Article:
Diet wise, I also supplement/have been consuming “Orgain” brand Plant Protein drinks for when I’m in a pinch for work to avoid fast food restaurants. I also unknowingly excluded cow milk dairy products from my diet but didn’t do this on purpose – I drink coffee black and didn’t consume yogurt/ice cream. I read something about B3 possibly elevating your UA levels, so I will check on the ingredients list to find out if it is pushing it a little too high in combination with my multivitamins.

    • #10537

      Regular doctors do not have the tools to diagnose gout properly and it’s often diagnosed based on a pattern of symptoms over a long time or based on a simple guess. Sometimes doctors simply use gout treatments as a diagnosis tool. An MRI or simply an ultrasound would be useful provided it’s done by a someone with a clue. But what you would ideally want when gout is suspected even though there are other explanations for the symptoms is an analysis of the joint fluid, and you want a skilled hand for that job! So I suggest you see a rheumatologist if at all possible. Not only is that the speciality which is supposed to be most knowledgable about gout but an experienced rheumatologist should be able to recommend someone who knows what they’re doing when it comes to drawing joint fluid from gout sufferers.
      Alternatively you could simply wait. Gout typically resolves for a while after the first times you get debilitating symptoms and it will become clearer whether you have typical gout symtptoms or not over time. If you elect to wait, be sure to repeat that uric acid test a few times over the next year even if you feel fine and stop worrying!
      Regarding your only uric acid test, it’s high enough to develop gout but low enough that your risk of gout isn’t very high. It wasn’t the best time to get a reliable result anyway. It’s good you were tested at all but I wouldn’t make too much of the result until you get more values to see if that was a typical number for you or not.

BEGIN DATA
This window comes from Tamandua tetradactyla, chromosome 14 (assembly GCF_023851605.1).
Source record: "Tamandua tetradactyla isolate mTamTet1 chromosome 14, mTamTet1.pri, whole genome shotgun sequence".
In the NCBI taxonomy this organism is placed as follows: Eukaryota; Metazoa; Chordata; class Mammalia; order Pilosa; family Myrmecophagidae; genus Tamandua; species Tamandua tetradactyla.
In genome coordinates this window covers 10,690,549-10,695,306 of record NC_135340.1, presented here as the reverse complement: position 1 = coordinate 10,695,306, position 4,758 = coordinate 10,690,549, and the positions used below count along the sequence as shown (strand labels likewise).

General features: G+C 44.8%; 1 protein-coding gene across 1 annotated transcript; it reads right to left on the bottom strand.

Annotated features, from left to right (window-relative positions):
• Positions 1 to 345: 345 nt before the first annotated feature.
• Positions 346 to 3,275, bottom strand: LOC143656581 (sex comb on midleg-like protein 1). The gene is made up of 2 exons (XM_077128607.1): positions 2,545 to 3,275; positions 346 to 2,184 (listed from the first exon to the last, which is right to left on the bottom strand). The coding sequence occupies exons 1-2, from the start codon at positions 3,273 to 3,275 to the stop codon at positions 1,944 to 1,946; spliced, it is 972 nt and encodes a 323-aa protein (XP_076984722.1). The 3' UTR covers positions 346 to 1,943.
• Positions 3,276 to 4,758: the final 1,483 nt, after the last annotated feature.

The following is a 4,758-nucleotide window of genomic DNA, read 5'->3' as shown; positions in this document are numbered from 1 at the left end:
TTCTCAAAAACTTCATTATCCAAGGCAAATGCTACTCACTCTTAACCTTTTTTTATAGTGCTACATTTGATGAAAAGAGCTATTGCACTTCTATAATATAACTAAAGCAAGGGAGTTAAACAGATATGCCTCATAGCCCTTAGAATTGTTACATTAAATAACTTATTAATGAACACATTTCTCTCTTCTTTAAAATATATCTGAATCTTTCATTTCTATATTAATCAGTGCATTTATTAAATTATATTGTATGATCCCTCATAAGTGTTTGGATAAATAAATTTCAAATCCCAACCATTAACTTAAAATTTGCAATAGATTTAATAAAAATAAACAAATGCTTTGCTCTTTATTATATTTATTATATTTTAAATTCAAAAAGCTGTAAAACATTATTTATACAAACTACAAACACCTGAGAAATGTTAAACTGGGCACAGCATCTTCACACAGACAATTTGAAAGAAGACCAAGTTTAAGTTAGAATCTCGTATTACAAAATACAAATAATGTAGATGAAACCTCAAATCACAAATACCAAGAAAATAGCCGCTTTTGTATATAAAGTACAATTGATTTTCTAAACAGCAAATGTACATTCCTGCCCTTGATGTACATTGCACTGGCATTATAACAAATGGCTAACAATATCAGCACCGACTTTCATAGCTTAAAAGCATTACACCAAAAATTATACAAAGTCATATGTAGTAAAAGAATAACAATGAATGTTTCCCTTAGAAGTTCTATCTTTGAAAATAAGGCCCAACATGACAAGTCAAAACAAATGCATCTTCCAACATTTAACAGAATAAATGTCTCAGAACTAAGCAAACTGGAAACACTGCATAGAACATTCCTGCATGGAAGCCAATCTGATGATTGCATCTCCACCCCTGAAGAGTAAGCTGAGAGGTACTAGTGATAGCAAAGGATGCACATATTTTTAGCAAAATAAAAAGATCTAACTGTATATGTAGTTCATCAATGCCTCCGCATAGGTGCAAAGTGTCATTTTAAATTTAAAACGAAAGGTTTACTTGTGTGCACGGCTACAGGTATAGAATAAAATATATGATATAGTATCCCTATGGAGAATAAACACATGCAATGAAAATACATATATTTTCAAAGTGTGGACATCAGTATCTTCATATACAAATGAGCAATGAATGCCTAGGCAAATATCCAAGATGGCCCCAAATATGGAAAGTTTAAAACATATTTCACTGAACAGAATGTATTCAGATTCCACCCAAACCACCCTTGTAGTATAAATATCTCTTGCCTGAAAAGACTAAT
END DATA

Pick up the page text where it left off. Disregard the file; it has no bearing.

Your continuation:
Don’t worry too much about your diet or vitamins. It does affect gout but most of the information out there is terrible (including the dietary superstitions peddled by many doctors). You could eat less animal flesh but the main thing I would watch at this stage is supplement-type stuff or novelty foods made with strange ingredients. Plant protein is of course fine to eat in moderation but overeating protein affects uric acid and powder/drinks are easy to abuse. Besides, what else did they put in those drinks you’ve been using?

    • #10539
      Subaru Pilot

      Thanks for your response. I tracked down one of my drinks I throw in my locker for when I’m in a pinch. It’s been helpful when one of my coworkers decides it’s time for a Chick-fil-A run, so I have one of those and be on my way.

      I have been drinking them pretty regularly. I haven’t been as aggressive with them since my symptoms started.

      Quickly typing the ingredients: water, pea protein, alkalized cocoa, high oleic sunflower oil, sunflower lecithin, trisodium phosphate, tripotassium citrate, gellan gum, monk fruit extract, apple fiber, acai, beet, kale, raspberry, spinach, tomato, banana, blueberry, carrot, and sea salt.

      I didn’t consider vitamins & these protein drinks to be a factor, but I will exclude them and see what happens. Again, I’m not vegetarian or vegan, but I do consciously avoid red meats aside from special occasions. Baked chicken or chicken cutlet (breaded) and sauteed in olive oil are my usual go-tos. I avoid vegetable oil and refined flour products. I eat whole grain breads/brown rice or quinoa. I eat a salad every day, dressed with EVOO & red wine vinegar (nothing from a bottle)